By Sharon Wolf
Marcie is a baby mouse in a “nappy” (aka diaper). She is a quick and easy project for all levels involving floating and dry brushing techniques. Marcie can be painted on many different surfaces, such as coasters, napkin holders, and table mats, as well as various ornament shapes.
Sharon has taught this project many times over a span of 15 years. Marcie has been a gift to many family members, as well as being sold in Sharon’s booth at various craft fairs from time to time. Marcie has helped in fundraising activities for stem cell treatment for Sharon’s daughter who has MS.
MDF heart, bauble ornament, or shape of choice (can be ceramic, glass, or any other surface.
Note: MDF is manmade wood, which is compressed wood shaving; Masonite may be used
1/8” and 1/4" Deerfoot
No. 2 or 3 Round
Liner brush 10/0
Small detail brush 0/0
Small flat brush (optional for whiskers)
Acrylic paint: (DecoArt Americana)
Coral Blush DA292
Dark Chocolate DA065
Honey Brown DA163
Milk Chocolate DA174
Prussian Blue DA138
Soft Black DA155
Titanium White DA01
True Red DA129
All Purpose Sealer DS17
Snowflake stamps (www.inkylicious.co.uk) or stamps of choice of snowflakes
White graphite paper
Stylus (for tracing pattern with graphite paper onto surface and creating dots)
Glitter of choice
Fine grit sand paper
Wet Palette (preferred choice is Masterson Sta Wet)
Note: Use a brush size suitable for the area being painted unless otherwise specified.
STIPPLE: Using a 1/8” deerfoot brush, pick up a small amount of paint and lightly tap on the palette to ensure it is evenly distributed through the bristles. For example: For light and airy stippling for foliage, load brush with green and lightly tap some of it off onto paper towel. Test the brush on a scrap of paper first before trying on the surface.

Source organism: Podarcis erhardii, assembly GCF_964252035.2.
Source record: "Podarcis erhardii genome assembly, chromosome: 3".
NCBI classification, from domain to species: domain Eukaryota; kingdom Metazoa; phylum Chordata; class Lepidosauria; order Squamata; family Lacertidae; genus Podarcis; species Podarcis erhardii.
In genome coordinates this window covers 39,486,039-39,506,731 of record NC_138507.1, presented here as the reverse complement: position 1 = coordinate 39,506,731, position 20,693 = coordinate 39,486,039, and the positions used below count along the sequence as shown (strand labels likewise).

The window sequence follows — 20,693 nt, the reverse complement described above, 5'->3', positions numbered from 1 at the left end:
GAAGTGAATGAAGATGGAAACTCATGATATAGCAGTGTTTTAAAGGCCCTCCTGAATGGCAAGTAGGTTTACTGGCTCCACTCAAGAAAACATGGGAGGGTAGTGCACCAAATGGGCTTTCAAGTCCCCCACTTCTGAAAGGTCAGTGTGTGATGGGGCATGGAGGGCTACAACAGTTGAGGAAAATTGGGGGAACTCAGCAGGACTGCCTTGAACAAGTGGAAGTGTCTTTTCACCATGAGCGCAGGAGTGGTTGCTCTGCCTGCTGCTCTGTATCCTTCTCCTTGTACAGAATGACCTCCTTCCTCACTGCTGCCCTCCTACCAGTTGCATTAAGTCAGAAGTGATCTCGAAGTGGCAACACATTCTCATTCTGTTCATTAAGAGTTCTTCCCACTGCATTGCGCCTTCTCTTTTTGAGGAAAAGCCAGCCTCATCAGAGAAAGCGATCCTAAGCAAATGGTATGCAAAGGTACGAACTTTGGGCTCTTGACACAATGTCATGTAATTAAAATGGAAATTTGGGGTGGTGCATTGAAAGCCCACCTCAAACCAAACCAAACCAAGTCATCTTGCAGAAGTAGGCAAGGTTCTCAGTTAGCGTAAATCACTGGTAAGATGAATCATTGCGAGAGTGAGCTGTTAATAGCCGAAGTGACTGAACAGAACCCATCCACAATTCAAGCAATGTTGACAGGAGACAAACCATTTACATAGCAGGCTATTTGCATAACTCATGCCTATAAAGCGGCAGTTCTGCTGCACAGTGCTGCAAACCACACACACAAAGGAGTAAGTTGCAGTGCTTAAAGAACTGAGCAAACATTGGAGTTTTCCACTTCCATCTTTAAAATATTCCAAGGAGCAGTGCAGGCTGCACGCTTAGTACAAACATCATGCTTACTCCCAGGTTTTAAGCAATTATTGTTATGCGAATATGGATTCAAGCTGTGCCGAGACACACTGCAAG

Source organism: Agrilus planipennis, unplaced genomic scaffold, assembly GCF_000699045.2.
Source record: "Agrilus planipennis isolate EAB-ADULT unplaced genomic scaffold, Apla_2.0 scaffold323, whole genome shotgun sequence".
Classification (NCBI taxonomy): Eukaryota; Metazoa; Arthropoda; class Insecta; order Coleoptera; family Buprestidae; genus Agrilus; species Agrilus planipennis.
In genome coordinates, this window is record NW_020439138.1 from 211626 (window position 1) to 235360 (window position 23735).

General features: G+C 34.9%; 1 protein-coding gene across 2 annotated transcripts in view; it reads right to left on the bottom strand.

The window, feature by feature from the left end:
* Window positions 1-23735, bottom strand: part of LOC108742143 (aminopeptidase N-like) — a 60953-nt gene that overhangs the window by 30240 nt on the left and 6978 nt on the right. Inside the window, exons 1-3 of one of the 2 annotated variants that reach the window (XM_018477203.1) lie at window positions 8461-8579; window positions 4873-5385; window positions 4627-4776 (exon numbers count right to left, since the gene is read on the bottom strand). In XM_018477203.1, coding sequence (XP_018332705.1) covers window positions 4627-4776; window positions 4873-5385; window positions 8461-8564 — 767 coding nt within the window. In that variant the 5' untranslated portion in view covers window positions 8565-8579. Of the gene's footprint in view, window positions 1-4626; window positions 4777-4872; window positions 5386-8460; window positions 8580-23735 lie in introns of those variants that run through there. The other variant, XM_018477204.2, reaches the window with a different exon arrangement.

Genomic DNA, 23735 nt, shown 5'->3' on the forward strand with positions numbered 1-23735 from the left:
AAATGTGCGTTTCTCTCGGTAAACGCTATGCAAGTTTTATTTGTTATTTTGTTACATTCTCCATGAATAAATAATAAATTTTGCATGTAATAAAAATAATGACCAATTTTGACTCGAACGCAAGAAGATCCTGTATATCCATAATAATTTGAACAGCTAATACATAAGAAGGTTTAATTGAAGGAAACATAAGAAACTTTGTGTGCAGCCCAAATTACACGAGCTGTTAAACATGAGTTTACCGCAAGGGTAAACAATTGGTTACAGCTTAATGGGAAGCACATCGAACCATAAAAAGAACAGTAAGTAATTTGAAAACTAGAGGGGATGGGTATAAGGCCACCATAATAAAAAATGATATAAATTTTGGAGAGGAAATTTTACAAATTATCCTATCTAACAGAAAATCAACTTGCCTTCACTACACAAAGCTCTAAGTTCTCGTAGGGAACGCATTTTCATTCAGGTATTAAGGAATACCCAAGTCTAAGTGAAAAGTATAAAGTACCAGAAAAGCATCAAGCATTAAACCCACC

PAINTING WITH STAMPS: To load a stamp with paint, use a flat brush to thinly paint a flat surface with Titanium White. While the paint is still wet, lightly tap the stamp onto the paint to load it and immediately use the stamp to create snowflakes.
1. Seal with All Purpose Sealer and lightly sand (if surface can be sanded).
2. When dry, basecoat with background color of choice. (DecoArt Traditions Prussian Blue can be used, if desired, to be like the one photographed.)
3. Paint background color on both sides and allow to dry.
4. Using Titanium White, randomly stamp snowflakes on the back.
5. Transfer the mouse pattern with white graphite paper. Click >>HERE<< for the pattern.
6. With a small round brush, paint the various parts of the mouse body with Dark Chocolate.
7. Using the 1/8” deer foot brush loaded with Milk Chocolate, stipple each limb.
8. Wipe off the Milk Chocolate paint with paper towel and add some Honey Brown to the same brush to stipple all the limbs.
9. Using a tiny amount of Buttermilk, highlight on all limbs using a very soft light touch. Blend the colors well to avoid stripes but do not over blend.
10. Lightly add more Buttermilk to base of arm, head and edges of ears.
11. Use a mixture of Coral Blush, Honey Brown, and a touch of Buttermilk (3:3:1 portions), paint the tip of the ear.
12. Use a fine detail 0/0 or tip of a liner brush to paint the tail in the same mixture (as mixed in No. 11).